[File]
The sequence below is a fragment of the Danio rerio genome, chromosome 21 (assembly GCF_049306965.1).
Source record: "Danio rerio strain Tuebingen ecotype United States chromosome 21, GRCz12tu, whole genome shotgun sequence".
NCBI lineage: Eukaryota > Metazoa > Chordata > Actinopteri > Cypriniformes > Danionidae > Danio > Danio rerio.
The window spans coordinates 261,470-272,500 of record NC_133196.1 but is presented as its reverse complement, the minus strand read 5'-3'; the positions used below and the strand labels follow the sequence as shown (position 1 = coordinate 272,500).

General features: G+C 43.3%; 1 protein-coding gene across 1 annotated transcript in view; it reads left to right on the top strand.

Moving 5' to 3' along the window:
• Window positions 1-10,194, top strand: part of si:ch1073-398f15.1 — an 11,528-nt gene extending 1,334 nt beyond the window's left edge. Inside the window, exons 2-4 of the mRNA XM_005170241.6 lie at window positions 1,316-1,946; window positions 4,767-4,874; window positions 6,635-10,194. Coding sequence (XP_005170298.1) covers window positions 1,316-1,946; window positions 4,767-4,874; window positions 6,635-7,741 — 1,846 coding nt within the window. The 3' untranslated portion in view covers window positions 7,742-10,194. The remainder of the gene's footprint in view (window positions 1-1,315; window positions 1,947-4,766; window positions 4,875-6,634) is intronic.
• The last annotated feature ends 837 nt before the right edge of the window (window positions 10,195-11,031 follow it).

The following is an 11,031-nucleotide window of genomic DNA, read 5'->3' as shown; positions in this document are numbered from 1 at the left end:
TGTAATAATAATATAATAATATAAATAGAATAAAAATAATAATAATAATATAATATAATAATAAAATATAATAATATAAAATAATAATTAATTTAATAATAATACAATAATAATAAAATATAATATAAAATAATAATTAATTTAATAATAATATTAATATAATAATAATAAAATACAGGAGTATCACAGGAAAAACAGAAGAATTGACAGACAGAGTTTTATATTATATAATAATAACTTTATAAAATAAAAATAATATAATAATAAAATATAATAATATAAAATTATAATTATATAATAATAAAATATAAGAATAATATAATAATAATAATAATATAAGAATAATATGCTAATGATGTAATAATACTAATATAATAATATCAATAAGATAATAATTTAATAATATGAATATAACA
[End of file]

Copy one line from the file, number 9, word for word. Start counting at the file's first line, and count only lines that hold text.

The following is an 11,031-nucleotide window of genomic DNA, read 5'->3' as shown; positions in this document are numbered from 1 at the left end: